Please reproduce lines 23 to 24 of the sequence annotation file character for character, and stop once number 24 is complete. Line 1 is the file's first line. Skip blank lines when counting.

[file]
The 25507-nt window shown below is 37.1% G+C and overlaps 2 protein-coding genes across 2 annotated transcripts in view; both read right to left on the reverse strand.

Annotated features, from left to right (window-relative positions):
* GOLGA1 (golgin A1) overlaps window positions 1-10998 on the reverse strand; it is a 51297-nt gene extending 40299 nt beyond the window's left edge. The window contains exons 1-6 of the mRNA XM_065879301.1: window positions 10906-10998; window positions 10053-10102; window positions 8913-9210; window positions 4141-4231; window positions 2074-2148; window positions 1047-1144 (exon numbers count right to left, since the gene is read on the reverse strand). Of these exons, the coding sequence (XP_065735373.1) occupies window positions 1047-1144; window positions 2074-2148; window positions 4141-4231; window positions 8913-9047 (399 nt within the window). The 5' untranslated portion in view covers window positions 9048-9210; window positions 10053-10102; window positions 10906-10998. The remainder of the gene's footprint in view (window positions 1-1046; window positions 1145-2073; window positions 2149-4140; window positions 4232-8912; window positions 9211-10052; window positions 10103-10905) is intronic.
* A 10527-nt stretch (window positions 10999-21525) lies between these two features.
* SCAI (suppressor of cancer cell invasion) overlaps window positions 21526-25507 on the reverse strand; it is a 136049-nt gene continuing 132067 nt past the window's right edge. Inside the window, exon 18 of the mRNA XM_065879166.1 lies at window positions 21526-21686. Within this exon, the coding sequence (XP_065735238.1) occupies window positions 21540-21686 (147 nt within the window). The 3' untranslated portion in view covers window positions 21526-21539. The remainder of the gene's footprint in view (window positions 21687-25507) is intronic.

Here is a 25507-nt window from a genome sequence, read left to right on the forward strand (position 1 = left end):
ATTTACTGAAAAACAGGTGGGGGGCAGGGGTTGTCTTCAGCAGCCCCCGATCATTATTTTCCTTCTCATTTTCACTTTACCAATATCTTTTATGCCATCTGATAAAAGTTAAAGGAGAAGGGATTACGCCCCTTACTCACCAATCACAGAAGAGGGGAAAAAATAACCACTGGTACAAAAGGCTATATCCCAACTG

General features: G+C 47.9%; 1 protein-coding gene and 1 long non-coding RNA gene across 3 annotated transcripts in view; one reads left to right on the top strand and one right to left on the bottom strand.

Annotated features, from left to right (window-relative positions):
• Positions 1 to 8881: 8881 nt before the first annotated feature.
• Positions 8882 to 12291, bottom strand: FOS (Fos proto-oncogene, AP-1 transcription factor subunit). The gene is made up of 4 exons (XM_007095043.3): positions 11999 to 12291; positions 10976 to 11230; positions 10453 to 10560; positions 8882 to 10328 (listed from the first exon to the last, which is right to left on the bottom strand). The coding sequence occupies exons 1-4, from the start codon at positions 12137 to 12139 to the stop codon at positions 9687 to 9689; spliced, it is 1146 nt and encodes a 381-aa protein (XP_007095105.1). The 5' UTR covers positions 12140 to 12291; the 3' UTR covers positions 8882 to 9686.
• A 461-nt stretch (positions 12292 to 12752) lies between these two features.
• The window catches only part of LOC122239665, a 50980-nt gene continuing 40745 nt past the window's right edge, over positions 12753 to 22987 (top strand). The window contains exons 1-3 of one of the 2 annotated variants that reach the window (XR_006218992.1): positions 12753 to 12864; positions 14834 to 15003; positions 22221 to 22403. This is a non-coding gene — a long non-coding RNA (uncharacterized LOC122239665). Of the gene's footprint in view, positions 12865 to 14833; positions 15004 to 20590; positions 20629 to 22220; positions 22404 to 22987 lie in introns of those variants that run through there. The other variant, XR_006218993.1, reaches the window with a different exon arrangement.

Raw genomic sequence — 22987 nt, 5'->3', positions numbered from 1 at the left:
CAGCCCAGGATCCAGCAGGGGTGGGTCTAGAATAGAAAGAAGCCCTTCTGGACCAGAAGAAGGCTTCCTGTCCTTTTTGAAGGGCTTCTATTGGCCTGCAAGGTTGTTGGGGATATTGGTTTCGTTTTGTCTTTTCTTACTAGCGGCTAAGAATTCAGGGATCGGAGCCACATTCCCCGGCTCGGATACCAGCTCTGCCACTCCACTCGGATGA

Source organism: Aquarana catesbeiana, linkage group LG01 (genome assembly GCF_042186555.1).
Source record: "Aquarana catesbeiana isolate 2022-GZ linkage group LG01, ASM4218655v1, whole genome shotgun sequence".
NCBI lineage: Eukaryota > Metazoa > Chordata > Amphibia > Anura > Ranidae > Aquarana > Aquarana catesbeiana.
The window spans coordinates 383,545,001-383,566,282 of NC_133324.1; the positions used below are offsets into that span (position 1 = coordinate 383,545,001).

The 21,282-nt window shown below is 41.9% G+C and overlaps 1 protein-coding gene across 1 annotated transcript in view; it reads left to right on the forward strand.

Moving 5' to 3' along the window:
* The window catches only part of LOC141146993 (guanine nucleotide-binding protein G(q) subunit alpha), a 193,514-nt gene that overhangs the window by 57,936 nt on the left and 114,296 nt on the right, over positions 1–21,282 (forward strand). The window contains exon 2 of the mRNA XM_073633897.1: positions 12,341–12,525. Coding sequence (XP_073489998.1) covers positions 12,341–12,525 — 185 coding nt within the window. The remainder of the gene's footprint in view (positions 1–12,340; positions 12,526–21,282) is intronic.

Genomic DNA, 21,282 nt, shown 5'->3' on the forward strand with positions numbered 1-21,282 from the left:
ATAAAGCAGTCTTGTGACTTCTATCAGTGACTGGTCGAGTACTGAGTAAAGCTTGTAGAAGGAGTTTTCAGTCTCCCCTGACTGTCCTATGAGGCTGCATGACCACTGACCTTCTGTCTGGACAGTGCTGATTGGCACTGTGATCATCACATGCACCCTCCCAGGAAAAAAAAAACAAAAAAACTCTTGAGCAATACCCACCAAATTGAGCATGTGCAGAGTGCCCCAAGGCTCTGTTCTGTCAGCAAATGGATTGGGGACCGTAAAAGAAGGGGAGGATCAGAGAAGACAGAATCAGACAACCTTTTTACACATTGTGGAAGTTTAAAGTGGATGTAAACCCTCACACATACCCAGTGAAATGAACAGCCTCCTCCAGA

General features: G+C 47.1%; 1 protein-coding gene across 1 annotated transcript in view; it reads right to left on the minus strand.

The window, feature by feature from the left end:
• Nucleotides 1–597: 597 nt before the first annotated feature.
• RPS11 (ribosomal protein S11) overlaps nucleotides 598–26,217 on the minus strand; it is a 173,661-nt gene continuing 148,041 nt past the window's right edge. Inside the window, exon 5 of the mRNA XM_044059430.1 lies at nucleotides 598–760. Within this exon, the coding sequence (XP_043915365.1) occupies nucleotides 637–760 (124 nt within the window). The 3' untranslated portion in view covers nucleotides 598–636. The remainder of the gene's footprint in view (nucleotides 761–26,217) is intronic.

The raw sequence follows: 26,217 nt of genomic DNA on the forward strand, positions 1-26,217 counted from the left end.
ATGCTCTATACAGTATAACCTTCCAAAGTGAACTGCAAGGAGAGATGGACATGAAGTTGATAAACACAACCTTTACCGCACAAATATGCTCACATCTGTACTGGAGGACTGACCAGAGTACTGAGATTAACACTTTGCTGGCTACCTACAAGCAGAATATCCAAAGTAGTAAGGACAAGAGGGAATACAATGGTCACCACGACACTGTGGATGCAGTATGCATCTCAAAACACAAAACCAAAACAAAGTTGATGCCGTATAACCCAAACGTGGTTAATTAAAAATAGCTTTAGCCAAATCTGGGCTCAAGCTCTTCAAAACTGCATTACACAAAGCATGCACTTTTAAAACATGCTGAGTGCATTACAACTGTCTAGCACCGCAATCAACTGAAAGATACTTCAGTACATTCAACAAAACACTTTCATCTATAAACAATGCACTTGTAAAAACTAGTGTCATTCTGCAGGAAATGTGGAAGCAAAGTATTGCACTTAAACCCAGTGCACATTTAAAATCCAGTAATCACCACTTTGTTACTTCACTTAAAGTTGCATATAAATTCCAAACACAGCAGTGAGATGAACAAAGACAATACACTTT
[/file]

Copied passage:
Genomic DNA, 21,282 nt, shown 5'->3' on the forward strand with positions numbered 1-21,282 from the left:
ATAAAGCAGTCTTGTGACTTCTATCAGTGACTGGTCGAGTACTGAGTAAAGCTTGTAGAAGGAGTTTTCAGTCTCCCCTGACTGTCCTATGAGGCTGCATGACCACTGACCTTCTGTCTGGACAGTGCTGATTGGCACTGTGATCATCACATGCACCCTCCCAGGAAAAAAAAAACAAAAAAACTCTTGAGCAATACCCACCAAATTGAGCATGTGCAGAGTGCCCCAAGGCTCTGTTCTGTCAGCAAATGGATTGGGGACCGTAAAAGAAGGGGAGGATCAGAGAAGACAGAATCAGACAACCTTTTTACACATTGTGGAAGTTTAAAGTGGATGTAAACCCTCACACATACCCAGTGAAATGAACAGCCTCCTCCAGA